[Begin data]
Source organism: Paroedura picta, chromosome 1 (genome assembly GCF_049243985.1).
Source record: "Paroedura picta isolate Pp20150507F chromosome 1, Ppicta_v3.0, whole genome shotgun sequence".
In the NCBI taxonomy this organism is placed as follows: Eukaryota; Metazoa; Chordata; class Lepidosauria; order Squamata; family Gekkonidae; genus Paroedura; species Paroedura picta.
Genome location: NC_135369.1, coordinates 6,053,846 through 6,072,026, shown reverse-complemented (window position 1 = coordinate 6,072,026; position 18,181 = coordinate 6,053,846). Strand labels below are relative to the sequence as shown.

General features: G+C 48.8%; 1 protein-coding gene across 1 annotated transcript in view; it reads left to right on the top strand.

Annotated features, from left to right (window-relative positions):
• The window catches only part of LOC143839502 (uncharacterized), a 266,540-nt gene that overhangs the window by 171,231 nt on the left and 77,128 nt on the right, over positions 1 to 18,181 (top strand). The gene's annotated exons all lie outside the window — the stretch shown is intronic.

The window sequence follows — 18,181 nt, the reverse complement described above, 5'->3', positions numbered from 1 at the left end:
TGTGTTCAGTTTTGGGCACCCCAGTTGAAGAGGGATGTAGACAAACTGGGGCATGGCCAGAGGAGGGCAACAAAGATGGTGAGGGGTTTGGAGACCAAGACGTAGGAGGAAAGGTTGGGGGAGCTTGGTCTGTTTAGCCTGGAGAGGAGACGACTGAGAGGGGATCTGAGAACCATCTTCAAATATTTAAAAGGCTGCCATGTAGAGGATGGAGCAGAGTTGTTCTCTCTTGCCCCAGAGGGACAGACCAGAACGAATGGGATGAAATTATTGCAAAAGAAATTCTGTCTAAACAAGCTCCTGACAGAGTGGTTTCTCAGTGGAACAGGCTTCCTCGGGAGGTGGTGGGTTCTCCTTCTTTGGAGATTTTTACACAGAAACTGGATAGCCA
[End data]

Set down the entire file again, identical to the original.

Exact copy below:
Source organism: Paroedura picta, chromosome 1 (genome assembly GCF_049243985.1).
Source record: "Paroedura picta isolate Pp20150507F chromosome 1, Ppicta_v3.0, whole genome shotgun sequence".
In the NCBI taxonomy this organism is placed as follows: Eukaryota; Metazoa; Chordata; class Lepidosauria; order Squamata; family Gekkonidae; genus Paroedura; species Paroedura picta.
Genome location: NC_135369.1, coordinates 6,053,846 through 6,072,026, shown reverse-complemented (window position 1 = coordinate 6,072,026; position 18,181 = coordinate 6,053,846). Strand labels below are relative to the sequence as shown.

General features: G+C 48.8%; 1 protein-coding gene across 1 annotated transcript in view; it reads left to right on the top strand.

Annotated features, from left to right (window-relative positions):
• The window catches only part of LOC143839502 (uncharacterized), a 266,540-nt gene that overhangs the window by 171,231 nt on the left and 77,128 nt on the right, over positions 1 to 18,181 (top strand). The gene's annotated exons all lie outside the window — the stretch shown is intronic.

The window sequence follows — 18,181 nt, the reverse complement described above, 5'->3', positions numbered from 1 at the left end:
TGTGTTCAGTTTTGGGCACCCCAGTTGAAGAGGGATGTAGACAAACTGGGGCATGGCCAGAGGAGGGCAACAAAGATGGTGAGGGGTTTGGAGACCAAGACGTAGGAGGAAAGGTTGGGGGAGCTTGGTCTGTTTAGCCTGGAGAGGAGACGACTGAGAGGGGATCTGAGAACCATCTTCAAATATTTAAAAGGCTGCCATGTAGAGGATGGAGCAGAGTTGTTCTCTCTTGCCCCAGAGGGACAGACCAGAACGAATGGGATGAAATTATTGCAAAAGAAATTCTGTCTAAACAAGCTCCTGACAGAGTGGTTTCTCAGTGGAACAGGCTTCCTCGGGAGGTGGTGGGTTCTCCTTCTTTGGAGATTTTTACACAGAAACTGGATAGCCA